Commissioner Souto says Museum Park plans rob county
By Risa Polansky
A plan intended to relieve taxpayers of the future financial burden of maintaining planned new art and science museums also robs them of ownership of the buildings, one Miami-Dade County commissioner says.
Because "a large amount of county money" is to contribute to the construction of the planned new museums, "it's the people of Dade County who should own (them)," Commissioner Javier Souto said.
But a blueprint laying out the framework for creating a Museum Park in downtown Miami stipulates that each entity is to own its own facility, though the county is to play an oversight role.
"It's a fundamental change in direction for us," said Cultural Affairs Director Michael Spring last week. "The primary responsibility for the care of these buildings resides with the museums."
In a memo to County Manager George Burgess, Mr. Souto calls this an "anomaly" in the deal.
He last month deferred a vote on the non-binding blueprint as chairman of the Recreation and Cultural Affairs Committee and asked for an explanation before he'd reconsider the item.
At a meeting of the committee Monday, Assistant County Manager Alex Muñoz said ownership puts responsibility "on the museums" for all funding beyond the $275 million in bond money committed by the county.
A written response from the manager's office added: "from the county's perspective, the museums' responsibility for developing their own projects and owning their buildings emphasizes the museums' sole obligation for all capital costs" in excess of the bond grants.
Mr. Muñoz said both in the report and at the meeting that other county-backed entities such as the Cuban Museum and the Black Archives will own their own grant-funded projects.
Owning the buildings is "something they (the museums) have really wanted since inception," he said.
Ownership would give both the Miami Art Museum and the Miami Science Museum the "flexibility and the ability," he said, to fundraise from private donors.
The art museum is on the hook for $120 million in private funding, the science museum for $112 million.
Both museums have said "that the success of (their) commitment to raise substantial private funding for their new buildings... is reliant on being able to assure to the private contributors that each of the museums are the developers, operators and owners of their facilities," the report reads.
But Mr. Souto said he, the museums and the administration "have a difference of opinion."
"Ownership is ownership," he said, and, "at the end of the day, there's a lot of money involved there that comes from the people."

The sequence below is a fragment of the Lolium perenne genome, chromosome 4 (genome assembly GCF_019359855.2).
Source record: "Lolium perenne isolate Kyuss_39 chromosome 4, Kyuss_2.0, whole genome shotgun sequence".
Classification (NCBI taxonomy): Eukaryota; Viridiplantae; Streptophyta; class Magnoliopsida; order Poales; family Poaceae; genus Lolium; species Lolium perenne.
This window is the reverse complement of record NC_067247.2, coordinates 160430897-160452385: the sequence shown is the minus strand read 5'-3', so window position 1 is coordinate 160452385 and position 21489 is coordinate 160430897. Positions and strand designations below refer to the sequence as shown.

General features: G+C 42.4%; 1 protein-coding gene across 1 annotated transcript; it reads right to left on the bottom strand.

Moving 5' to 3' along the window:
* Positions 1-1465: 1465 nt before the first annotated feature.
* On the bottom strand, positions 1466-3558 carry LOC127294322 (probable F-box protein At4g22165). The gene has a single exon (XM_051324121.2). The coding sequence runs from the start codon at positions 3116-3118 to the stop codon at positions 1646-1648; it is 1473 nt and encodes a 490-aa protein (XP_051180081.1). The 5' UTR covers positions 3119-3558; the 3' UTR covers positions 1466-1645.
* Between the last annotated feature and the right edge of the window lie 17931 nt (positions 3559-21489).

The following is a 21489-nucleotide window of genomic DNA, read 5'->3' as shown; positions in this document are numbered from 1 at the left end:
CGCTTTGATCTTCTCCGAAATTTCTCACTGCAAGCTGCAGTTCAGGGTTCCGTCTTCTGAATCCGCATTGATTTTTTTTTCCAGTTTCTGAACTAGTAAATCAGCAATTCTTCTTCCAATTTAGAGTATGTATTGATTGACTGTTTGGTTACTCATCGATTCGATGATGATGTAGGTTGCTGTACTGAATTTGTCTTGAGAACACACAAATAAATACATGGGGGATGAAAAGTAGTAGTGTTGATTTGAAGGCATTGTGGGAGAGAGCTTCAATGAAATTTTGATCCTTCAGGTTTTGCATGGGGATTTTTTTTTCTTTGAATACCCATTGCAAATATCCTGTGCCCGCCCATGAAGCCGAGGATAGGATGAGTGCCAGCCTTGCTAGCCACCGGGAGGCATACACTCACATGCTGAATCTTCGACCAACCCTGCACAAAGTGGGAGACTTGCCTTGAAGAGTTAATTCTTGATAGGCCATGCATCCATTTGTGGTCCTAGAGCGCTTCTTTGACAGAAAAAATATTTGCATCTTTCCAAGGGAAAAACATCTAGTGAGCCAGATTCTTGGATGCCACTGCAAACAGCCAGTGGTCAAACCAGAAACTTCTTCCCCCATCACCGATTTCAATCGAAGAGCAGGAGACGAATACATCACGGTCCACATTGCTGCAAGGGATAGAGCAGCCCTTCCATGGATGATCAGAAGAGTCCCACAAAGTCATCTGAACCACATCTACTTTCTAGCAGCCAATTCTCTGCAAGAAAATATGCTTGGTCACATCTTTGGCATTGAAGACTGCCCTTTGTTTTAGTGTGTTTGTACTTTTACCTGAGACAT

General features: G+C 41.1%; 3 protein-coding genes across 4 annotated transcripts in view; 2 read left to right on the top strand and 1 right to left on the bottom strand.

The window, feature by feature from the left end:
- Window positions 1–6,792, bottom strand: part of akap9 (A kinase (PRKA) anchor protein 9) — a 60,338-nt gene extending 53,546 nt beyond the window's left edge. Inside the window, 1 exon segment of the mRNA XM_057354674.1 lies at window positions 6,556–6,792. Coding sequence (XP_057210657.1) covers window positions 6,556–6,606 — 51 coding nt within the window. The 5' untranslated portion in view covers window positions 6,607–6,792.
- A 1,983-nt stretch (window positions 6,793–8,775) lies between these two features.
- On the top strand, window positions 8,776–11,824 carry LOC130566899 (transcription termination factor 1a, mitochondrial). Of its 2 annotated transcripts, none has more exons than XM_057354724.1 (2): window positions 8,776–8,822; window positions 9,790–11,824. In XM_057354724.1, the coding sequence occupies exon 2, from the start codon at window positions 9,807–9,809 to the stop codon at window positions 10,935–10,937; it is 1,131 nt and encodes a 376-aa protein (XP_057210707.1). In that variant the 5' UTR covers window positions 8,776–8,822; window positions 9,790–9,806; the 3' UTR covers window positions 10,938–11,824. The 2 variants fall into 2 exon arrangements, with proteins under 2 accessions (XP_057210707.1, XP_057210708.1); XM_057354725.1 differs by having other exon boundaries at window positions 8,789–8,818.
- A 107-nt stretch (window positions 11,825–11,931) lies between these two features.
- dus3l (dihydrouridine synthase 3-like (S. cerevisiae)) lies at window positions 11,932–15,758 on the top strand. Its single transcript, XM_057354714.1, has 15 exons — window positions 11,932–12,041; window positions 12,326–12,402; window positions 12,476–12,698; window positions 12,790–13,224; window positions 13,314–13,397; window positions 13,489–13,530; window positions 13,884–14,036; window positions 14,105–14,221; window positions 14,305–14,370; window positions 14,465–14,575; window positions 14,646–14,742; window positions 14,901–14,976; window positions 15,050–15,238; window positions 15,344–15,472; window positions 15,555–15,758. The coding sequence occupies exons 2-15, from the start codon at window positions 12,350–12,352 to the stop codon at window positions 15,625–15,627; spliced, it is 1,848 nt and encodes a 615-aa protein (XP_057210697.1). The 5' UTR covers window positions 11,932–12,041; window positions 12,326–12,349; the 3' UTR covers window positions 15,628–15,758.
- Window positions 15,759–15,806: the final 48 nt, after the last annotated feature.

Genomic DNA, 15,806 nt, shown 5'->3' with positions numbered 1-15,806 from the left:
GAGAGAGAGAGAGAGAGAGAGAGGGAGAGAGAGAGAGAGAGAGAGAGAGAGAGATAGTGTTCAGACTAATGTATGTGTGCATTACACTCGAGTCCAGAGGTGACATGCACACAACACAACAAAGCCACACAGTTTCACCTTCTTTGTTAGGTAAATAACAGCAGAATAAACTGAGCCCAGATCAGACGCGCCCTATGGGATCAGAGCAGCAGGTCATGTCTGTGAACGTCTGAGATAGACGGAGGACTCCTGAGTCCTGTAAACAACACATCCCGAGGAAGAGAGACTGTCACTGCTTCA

The commissioner did not respond to the manager's report at the meeting, saying only that he plans to read it.
He doesn't know when he will agree to take the item up for a vote.
Mr. Souto also opposes plans to sublease the City of Miami-owned land to the Miami Sports and Exhibition Authority, effectively making the city agency landlord to the museums.
He called it a "convoluted deal."
Mr. Muñoz said the arrangement was one the city felt "comfortable" with, as it mirrors management of the Miami Children's Museum site.
Mr. Souto's distaste for the agreement stems from his opposition to the multi-billion-dollar mega-plan between the city and county.
It calls for $68 million in redevelopment funds to back a revamp of the downtown park meant to house the museums.
Collecting the money would require an expansion of the city's Omni Community Redevelopment Agency, but the area must be proved blighted to do so.
In his memo to the manager, Mr. Souto asked also for the county's basis for declaring the proposed expanded area — which would include Bicentennial Park and Watson Island — blighted.
The manager's written response informed Mr. Souto that such an expansion requires a necessity study that would give him his answer.
The Omni agency board recently agreed to fund one.
Mr. Muñoz provided also, as Mr. Souto requested, a summary of property values for the proposed expanded area.
Bicentennial Park last year was assessed at a $41.6 million value, none of it taxable.
Watson Island was assessed at $27.5 million, an $18.4 million taxable value.
Mr. Muñoz reminded Mr. Souto also that plans to house the museums in the park are supposed to move forward "with or without the global agreement."